Women of Brandeis: Sarah Lamb

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Our campus is abundant with strong empowering queens. This segment exists to shine a light on the inspiring role models in our community that you deserve to know about!

Professor Sarah Lamb, a beloved member of the Brandeis community for twenty-one years, is a core instructor of both the Anthropology and Women and Gender Studies departments. She has also served as head of the Social Sciences division for the past five years. Additionally, Professor Lamb does fieldwork in both India and the United States studying gender, aging, and family life. Needless to say, Professor Lamb is an incredibly impressive person and an integral influence on the Brandeis campus. She is a cisgendered, heterosexual female.


  1. What would you say is your strongest quality?

“ One of the projects of anthropology, [is] to understand others, so I try to do that in my research, my writing and my teaching. I try not to be judgemental. Sometimes it’s necessary to judge, but first I try to understand people for who they are and accept where they are coming from.”


  1. How do you define success? Do you think success is defined differently for women?

“I don’t know that there is a one version that fits all. I guess in my own life it has something to do with a sense of well being, fulfillment, and happiness. The basics: feeling safe and secure, having clothing and shelter while also having wellbeing in life, a sense of respect for yourself, and being able to pursue aspirations that are meaningful to you. [Regarding success for women] There’s a larger emphasis in our society and in many other societies to define a man’s success: his breadwinning capacities and his career success. But that can be important to both men and women, of course, succeeding in your career, that’s an important part of success for me too. Overarching all of that, I think the reason people want to be successful in their career is because it’s a meaningful aspiration for them, once you think about emotional happiness and just not a dollar figure. For many people that means making the world a better place, which is good for others, but also gives people a sense of fulfillment. I guess I would say that I wouldn’t want there to be different versions of success for men and women. I wouldn’t want women to be limited in any way that they couldn’t pursue their career, success, or leadership. However, I also wouldn’t want men to be channeled into this being the only version of success either.”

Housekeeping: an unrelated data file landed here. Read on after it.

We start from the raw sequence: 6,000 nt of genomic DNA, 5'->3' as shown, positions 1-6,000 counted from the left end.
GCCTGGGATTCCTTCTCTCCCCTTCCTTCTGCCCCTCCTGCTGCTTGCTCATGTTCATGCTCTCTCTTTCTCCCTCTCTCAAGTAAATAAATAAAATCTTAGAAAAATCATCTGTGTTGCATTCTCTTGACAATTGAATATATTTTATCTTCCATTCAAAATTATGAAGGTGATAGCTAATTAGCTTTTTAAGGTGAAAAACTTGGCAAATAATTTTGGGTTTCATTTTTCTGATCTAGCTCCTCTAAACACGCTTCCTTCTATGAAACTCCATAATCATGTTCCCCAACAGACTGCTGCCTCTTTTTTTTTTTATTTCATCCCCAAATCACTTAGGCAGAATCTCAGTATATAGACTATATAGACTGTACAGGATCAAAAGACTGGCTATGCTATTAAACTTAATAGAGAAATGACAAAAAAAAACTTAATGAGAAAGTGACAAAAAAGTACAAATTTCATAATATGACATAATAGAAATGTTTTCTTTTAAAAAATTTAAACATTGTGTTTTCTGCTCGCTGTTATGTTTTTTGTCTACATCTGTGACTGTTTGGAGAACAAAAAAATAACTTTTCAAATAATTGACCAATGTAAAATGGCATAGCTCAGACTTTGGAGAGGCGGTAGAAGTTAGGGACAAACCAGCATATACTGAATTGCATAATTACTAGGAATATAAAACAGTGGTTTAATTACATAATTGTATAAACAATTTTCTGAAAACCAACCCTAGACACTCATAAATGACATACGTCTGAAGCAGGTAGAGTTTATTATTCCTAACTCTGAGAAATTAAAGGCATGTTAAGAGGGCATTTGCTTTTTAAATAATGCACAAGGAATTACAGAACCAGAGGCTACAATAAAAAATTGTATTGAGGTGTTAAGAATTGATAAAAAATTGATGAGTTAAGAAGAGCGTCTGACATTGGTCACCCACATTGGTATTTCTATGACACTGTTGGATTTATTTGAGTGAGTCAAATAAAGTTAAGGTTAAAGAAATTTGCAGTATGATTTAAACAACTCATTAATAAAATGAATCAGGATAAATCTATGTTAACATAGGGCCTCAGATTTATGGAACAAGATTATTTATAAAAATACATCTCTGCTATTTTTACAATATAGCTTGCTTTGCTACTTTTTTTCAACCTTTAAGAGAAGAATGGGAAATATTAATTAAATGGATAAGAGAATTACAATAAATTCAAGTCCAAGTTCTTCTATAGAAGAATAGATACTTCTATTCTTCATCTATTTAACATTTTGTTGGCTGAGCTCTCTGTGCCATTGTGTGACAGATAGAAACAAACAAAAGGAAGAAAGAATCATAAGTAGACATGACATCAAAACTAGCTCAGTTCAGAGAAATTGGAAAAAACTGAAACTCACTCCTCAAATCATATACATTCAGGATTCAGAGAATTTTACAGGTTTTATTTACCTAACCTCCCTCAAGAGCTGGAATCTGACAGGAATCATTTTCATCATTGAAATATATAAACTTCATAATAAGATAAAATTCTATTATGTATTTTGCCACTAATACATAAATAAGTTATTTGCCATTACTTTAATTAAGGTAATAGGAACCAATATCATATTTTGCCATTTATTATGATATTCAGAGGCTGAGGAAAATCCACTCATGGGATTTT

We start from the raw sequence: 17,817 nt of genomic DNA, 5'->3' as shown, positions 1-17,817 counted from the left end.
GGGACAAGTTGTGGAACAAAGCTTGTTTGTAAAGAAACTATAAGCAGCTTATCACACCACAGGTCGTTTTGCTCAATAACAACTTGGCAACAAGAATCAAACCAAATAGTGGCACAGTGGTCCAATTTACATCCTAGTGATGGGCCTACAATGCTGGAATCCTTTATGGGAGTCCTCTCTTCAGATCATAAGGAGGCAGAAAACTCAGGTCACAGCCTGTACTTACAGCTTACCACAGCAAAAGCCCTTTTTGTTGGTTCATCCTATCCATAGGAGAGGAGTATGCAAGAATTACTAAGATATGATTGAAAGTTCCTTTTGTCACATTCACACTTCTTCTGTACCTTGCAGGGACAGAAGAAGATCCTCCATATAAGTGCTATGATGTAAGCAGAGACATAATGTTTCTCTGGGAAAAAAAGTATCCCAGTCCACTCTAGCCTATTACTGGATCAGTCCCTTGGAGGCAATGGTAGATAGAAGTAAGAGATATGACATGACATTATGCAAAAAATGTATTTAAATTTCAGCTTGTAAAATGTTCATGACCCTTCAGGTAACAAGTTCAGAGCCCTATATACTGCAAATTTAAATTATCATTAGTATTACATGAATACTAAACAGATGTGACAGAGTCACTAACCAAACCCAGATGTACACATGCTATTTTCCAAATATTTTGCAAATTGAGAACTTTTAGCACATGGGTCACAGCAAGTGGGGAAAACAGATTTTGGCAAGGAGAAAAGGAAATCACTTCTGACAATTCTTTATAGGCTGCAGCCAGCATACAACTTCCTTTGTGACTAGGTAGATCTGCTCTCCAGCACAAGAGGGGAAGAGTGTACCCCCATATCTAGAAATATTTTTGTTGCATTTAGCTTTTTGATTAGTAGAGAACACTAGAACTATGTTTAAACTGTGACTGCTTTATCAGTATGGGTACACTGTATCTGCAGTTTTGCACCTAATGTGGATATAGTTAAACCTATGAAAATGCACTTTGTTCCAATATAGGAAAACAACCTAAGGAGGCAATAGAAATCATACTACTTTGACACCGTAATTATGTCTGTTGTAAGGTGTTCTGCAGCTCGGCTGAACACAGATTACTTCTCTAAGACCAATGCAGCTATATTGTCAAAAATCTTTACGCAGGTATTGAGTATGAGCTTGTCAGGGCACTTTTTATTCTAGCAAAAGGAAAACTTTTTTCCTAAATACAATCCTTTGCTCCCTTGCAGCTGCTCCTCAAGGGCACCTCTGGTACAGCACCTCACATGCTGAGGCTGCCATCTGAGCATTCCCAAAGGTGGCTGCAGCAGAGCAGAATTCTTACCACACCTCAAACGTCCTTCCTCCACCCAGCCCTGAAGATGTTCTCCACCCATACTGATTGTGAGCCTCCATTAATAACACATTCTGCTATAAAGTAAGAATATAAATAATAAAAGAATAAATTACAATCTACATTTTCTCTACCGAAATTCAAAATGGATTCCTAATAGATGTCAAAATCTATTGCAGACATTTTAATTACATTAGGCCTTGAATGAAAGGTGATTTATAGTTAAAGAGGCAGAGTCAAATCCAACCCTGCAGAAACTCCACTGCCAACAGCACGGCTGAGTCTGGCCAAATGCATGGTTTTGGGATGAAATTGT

1. Who is your role model?

“I would say that in some ways I have many role models. My father is one of my role models. He is a very intelligent, thoughtful, and kind person. He was a professor, in fact. Of linguistics at Yale. He wouldn’t have wanted me to follow in his footsteps because he thought academia wasn’t perfect. Also, honestly if I had been a man I don’t think he would have wanted me to go into academia at all because it doesn’t make enough money. But I admire him for his thoughtfulness and wisdom. He was the first person who taught me how interesting it is to explore from diverse viewpoints. I learn from so many different kinds of people. All of the people I do fieldwork with, whether they’re poor or rich, old or young. One of the reasons I like doing fieldwork is that I get to know a range of different people and what makes life meaningful to them. I pick and choose the insight I’ve gained from various people.”


  1. When in your life have you felt most empowered?